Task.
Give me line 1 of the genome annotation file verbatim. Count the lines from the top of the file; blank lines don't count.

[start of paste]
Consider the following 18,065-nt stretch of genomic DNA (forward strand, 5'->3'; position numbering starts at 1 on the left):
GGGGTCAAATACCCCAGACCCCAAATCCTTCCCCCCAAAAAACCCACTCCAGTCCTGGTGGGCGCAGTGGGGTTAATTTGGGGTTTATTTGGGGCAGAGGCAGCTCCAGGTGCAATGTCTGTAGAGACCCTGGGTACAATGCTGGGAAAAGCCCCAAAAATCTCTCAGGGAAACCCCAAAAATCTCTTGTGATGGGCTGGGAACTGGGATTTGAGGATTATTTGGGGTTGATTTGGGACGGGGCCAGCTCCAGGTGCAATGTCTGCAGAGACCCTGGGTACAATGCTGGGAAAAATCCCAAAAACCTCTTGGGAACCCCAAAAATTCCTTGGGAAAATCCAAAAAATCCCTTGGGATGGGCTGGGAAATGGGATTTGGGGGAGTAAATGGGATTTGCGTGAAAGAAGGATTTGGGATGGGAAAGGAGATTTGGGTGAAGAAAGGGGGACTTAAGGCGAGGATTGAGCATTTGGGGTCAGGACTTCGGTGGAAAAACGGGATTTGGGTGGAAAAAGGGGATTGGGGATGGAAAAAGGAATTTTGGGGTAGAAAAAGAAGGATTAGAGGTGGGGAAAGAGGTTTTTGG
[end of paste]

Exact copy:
Consider the following 18,065-nt stretch of genomic DNA (forward strand, 5'->3'; position numbering starts at 1 on the left):